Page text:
A Poem


I sat at the base of the tree
Grasping my book tight
My fingers gripping the pen as words furiously took shape
I poured my heart unto the pages
Like climbing into them
Like being one with the fibers of the papers

In a moment the wind gusts
And my pages explode into the air
Each one catching it’s own current
Like a parasail aloft
Like a kite swelled and dancing among the clouds

But these pages were my story
And this was not how it unfolded
I leapt to retrieve them
Dashing and thrashing
Arms wailing in the air to snatch the loose pages from flight
Like desperation in the ring
Like panic embodied and hands hopelessly grasping

Tears flood my eyes as the pages vanish from sight
Carried away to join someone else’s story
Because what remained in my hands was what was left of mine
Like a disordered novel
Like unintended consequences

I dropped to my knees
With the fragments of my carefully planned life
Shifting between my fingers
It was not how I had written it
The story had been derailed
It’s order dismantled
Like a deconstructed novel
Like a puzzle inadvertently kicked

And a whisper swirls into my ear and tells me,
This is your life
Shake hands with the unknown darkness
And welcome with joy the known light
Like meeting a new friend
Like starting a new adventure

I grip the loose tattered remnants
And pulled them close to my heart
My hands still gripping
But perhaps less tightly
Like a new chapter unfurling
Like a corner being turned


Getting Old Stinks…Regardless of the Age

There have been several events, as of late, announcing the reality of my “accumulated birthdays” (as my friend Shari describes aging). There are the subtle hints, such as a strange desire (and resulting joy!) in tucking my t-shirts into my sweatpants; the complete comfort in standing at the bus stop with your kids in your bathrobe and a cup of coffee that reads, “World’s Best Dad”; and the hearing that seems to tune out anything undesirable. My kids could be complaining at the top of their lungs about their waffles being too cold and, on my honor, I would not hear them, even if they were stepping on my feet (which is often).

And then there are the more glaring examples, such as the move to “progressive” lenses, which undoubtedly heralds the transition to the second half of your life. After testing my vision, my optometrist looked at me sympathetically and said, “it happens to the best of us.”

There is the frustratingly slow metabolism, which manifests itself in unsightly love handles and a more prominent gut. Sure, there are those freakishly fit 40-something guys out there (my dad calls them “flat-bellied home-wreckers”) who seemingly have time for hours in the gym or elaborate workout routines. But for the most part, guys my age are starting to put on a little weight.

And then there are the pains. Recently I threw my back out by….sleeping. Yep, sleeping. Somehow I slept in the wrong position, which resulted in me unable to bend without a sudden yelp of pain for days. Soreness, stiffness–all the signs of age.

Crankiness seems to come a lot more easily, too. As a father of 5, I couldn’t help but relate to the cantankerousness of the father in the wonderful classic, “A Christmas Story.” My kids affirmed this similarity, too. Oh well. I snarl about leaving the lights on, protest any request costing even a nickel, and find myself often referring to “when I was your age.” All signs of getting old.

And I don’t like it one bit. Sure, there is the wisdom that comes with aging. Blah, blah, blah. It still doesn’t make up for that crestfallen feeling you experience when you are getting your hair cut and the stylist points out the thinning hairline and gives you a condescending frown.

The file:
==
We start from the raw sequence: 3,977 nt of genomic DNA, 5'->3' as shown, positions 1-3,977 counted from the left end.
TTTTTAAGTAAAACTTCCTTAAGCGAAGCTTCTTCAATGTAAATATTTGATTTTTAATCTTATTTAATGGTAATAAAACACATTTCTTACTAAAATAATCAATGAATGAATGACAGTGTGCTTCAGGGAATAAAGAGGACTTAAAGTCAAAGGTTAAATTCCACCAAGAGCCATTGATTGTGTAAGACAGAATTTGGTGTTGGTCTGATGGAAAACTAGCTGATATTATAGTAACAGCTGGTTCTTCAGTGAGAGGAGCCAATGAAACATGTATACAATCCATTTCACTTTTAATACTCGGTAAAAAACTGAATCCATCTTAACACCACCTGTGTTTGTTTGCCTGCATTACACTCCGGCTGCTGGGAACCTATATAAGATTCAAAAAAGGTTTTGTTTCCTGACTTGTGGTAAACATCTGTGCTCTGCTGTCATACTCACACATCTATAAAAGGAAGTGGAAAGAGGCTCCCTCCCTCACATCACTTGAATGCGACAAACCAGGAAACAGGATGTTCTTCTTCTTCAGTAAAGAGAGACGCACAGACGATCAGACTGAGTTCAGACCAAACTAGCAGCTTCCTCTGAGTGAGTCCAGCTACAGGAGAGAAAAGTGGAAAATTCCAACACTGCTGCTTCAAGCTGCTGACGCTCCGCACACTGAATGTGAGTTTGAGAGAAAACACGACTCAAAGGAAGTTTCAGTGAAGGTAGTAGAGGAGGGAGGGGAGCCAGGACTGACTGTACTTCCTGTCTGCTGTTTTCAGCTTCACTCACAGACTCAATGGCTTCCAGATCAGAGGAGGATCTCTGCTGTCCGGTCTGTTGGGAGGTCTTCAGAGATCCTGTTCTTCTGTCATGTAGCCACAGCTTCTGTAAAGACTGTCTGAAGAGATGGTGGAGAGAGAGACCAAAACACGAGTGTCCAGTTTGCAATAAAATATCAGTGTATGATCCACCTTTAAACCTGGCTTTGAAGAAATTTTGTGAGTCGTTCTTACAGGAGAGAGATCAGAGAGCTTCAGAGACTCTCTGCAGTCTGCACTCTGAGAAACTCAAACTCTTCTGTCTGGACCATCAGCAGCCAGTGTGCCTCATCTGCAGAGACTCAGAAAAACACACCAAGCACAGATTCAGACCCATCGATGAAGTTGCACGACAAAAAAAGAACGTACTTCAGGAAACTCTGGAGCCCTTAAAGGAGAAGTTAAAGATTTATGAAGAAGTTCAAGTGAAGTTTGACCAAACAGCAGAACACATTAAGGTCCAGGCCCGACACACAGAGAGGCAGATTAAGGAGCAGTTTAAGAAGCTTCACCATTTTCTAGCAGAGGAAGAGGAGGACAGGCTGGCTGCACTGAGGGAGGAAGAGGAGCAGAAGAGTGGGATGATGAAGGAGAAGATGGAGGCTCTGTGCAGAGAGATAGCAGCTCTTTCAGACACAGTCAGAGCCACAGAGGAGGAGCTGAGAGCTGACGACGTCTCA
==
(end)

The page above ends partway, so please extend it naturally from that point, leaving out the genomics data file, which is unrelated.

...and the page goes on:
But like every other guy who’s either in or approaching middle age, I’m going to FIGHT IT. I’m going to stay current with music, buy hip clothes (Old Navy is hip, right? Right?), and keep up with the Kardashians. I’m also going to order one of those FitBits….to go above my Medical ID bracelet.

Nothing New Under the Sun?

“What has been will be again, what has been done will be done again; there is nothing new under the sun.” Ecclesiastes 1:9 (NIV).

This blog is not intentionally a theological blog, but considering I am a seminarian, I expect faith and spiritual themes to weave themselves in periodically.  And despite the quoted bible quote, this post isn’t really theological at all.  Rather, a recent experience called to mind this verse (and its biblical truth) so I had to reference it.

I recently started the remarkable memoir, “Just Kids” by punk rocker Patti Smith recalling the early days of her friendship with artist Robert Mapplethorpe.  The book has pulled me into this bohemian fantasy and I truly can’t put it down.   It’s such a different reality from my staid, suburban lifestyle that I’m truly fascinated. (It’s also well written, earning it the 2010 National Book Award for Non-Fiction).

But until I started this book, I had never really listened to Smith’s music.  So while cooking dinner tonight, I pulled up her album “Horses” and took a listen and immediately thought, “that’s Courtney Love”.  I had a similar experience, curiously, when I first listened to Jimi Hendrix as an interested listener (not just a high school bystander) and was immediately struck by how the guitar distortion was so clearly borrowed from him (or “inspired” perhaps) by Nirvana and the likes of other grunge bands.

Similarly, I recall listening to a live album of Richard Pryor and was equally struck by how I thought I was listening to an older Eddie Murphy.  The cadence, the jokes, (the vulgarity) was all the same.  So what occurred to me was, as Solomon wrote, “there is really nothing new under the sun.”  Not that this is necessarily a bad thing.  Admittedly, everyone is inspired by someone.  Furthermore,  many times artists, writers, and filmmakers breathe new life into older forms, or re-imagine a work that’s been previously done and renews it completely (the new “Star Trek” films comes to mind).